Ground Number: 71
Saturday 26th October 2002
Barnsley 1-1 Wycombe Wanderers
Nationwide League Division 2
TEN FACTS ABOUT BARNSLEY FC
1: The club was established in 1887 as Barnsley St Peters. In their early years, they played in the Sheffield & District, Yorkshire & Midland leagues.
2: They joined the Football League in 1898 and have been there ever since. Their best-ever finish came in 1998 when they spent their only season in the top flight, finishing second-bottom in the Premiership. Their worst season was in 1866 and 1967 when they finished 16th in the bottom tier (Division 4) two seasons in a row. They've spent more seasons than any other in the second tier, 2019/20 being their 77th.
3: Barnsley won the FA Cup in 1912, though they would need twelve games to do so. They beat Birmingham (3-0 in a replay), Leicester Fosse (1-0), Bolton Wanderers (2-1), Bradford City (3-2 after three replays) & Swindon Town (1-0 after a replay). They even needed a replay to beat West Bromwich Albion winning 1-0 in a game played at Sheffield United. Two years earlier they'd been finalists, losing 2-0 to Everton in a replay. Barnsley were the victim of an FA Cup giant-killing in 2015, losing 1-0 at non-league Altrincham.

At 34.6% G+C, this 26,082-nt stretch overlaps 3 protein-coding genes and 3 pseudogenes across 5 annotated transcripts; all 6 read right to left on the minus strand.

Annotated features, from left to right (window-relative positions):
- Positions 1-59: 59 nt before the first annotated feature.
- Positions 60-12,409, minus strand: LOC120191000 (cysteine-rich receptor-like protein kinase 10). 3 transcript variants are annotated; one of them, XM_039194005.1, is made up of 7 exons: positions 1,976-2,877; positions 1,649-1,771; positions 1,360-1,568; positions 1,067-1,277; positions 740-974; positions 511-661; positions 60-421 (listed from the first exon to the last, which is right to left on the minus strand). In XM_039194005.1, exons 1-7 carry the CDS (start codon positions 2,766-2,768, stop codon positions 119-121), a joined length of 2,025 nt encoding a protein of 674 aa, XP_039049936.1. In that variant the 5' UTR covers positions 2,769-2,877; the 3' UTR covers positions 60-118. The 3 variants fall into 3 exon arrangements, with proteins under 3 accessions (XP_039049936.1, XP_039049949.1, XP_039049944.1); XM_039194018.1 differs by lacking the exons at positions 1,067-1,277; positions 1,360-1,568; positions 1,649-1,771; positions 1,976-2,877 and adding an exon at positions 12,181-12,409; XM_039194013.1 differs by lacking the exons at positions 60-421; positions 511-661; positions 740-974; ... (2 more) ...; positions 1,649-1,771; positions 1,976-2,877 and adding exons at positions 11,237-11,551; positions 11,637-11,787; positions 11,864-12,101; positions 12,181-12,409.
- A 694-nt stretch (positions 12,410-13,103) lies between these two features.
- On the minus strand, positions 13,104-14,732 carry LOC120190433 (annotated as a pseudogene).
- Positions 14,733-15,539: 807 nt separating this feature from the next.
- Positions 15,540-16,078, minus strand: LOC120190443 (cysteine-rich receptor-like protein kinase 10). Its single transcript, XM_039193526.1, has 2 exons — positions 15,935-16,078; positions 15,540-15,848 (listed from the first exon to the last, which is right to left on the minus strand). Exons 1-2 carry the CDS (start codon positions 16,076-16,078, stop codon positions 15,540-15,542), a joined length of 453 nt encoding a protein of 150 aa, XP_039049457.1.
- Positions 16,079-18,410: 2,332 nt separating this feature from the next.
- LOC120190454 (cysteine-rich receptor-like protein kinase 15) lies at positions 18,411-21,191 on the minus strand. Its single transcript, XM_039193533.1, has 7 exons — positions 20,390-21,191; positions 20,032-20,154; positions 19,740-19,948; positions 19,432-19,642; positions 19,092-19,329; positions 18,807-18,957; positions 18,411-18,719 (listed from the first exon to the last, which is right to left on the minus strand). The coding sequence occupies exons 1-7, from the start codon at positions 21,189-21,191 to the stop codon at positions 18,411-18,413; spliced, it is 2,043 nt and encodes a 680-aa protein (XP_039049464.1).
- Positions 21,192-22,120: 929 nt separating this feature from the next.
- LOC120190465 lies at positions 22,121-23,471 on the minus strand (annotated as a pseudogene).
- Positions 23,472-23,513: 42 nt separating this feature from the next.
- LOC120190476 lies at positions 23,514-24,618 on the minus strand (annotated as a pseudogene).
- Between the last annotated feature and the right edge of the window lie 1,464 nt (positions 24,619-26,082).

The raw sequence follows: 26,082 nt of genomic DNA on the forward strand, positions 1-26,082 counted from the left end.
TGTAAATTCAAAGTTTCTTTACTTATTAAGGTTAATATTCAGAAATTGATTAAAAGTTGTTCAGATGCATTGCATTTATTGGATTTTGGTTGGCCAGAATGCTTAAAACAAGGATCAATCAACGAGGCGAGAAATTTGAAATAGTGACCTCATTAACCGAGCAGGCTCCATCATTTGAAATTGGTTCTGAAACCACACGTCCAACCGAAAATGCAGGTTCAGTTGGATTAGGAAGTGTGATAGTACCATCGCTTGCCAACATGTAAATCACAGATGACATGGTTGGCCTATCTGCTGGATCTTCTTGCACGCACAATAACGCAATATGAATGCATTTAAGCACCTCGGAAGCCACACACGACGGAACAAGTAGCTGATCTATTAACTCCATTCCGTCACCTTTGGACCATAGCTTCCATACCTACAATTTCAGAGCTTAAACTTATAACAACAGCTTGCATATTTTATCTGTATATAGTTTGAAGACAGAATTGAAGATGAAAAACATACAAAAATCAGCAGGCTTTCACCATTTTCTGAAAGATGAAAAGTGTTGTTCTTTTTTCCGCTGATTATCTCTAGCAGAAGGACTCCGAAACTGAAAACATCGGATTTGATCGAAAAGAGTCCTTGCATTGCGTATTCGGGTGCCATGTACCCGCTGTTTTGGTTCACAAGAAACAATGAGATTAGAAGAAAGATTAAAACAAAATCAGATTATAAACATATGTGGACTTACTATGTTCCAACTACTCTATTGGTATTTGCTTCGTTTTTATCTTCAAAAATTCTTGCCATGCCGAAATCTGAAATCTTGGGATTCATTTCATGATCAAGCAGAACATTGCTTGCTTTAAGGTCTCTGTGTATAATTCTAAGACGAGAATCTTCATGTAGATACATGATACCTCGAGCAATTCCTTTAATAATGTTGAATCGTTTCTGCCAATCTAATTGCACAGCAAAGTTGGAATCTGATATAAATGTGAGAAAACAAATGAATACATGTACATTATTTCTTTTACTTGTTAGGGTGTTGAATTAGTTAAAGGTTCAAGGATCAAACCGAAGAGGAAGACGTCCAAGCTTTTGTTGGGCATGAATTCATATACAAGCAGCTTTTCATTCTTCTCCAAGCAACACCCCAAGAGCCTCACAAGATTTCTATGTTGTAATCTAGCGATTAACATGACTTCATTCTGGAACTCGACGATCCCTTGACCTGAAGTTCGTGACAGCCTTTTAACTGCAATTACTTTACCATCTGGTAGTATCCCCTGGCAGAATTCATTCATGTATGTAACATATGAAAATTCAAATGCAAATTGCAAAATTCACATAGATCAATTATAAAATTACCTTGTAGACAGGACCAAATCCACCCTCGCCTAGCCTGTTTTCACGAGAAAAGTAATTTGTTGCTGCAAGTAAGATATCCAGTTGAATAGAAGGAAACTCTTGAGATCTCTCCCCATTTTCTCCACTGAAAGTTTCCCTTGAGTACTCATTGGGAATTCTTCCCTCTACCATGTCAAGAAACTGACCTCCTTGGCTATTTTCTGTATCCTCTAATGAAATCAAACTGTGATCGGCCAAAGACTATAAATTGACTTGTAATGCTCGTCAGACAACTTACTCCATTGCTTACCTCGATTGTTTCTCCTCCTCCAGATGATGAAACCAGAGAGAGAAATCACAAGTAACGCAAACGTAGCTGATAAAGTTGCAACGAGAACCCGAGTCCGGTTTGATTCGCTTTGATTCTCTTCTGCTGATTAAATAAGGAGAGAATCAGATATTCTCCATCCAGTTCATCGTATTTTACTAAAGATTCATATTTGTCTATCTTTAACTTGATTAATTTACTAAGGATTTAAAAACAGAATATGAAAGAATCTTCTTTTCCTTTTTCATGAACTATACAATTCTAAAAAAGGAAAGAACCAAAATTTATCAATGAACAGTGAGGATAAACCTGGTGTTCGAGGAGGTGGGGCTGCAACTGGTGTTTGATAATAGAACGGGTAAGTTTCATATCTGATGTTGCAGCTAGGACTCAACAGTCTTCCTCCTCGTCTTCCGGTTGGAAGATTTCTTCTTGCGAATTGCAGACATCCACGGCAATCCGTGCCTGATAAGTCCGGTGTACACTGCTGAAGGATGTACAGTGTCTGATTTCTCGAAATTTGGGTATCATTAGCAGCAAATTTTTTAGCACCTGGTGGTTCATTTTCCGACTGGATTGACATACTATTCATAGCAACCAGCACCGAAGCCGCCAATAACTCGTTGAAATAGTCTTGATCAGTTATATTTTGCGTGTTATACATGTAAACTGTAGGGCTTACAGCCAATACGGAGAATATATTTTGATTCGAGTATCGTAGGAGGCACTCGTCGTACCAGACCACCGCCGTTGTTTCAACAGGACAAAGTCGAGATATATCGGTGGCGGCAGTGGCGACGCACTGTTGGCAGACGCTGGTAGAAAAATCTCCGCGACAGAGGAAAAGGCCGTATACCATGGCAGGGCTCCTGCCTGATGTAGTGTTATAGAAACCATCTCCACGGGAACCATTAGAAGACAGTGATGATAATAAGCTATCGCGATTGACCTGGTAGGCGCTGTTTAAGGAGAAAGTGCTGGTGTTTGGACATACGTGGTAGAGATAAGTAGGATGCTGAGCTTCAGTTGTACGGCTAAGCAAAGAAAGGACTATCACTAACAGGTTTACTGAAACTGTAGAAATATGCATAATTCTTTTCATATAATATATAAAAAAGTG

4: The club reached the League Cup Quarter-Final in 1982, losing 3-1 in a replay to Liverpool.
5: Other cup successes include winning the Football League Trophy in 2016, beating Oxford United 3-2 at Wembley.
6: The club has played at Oakwell since 1888. The record attendance of 40,255 came for an FA Cup game against Stoke City in 1936.
7: Record transfer income came from defender John Stones to Everton and then to Manchester City with a sell on, netting them a combined £12.8m. Record transfer expenditure was £1.5m for Georgi Hristov from Partizan Belgrade in 1997. The Macedonian did not have the best of times at Barnsley, suffering lots of injuries and getting homesick, branding Barnsley women ugly and claiming that they drank too much beer.
8: Local rivals include Sheffield Wednesday, Sheffield United and to a lesser degree Huddersfield Town & Rotherham United.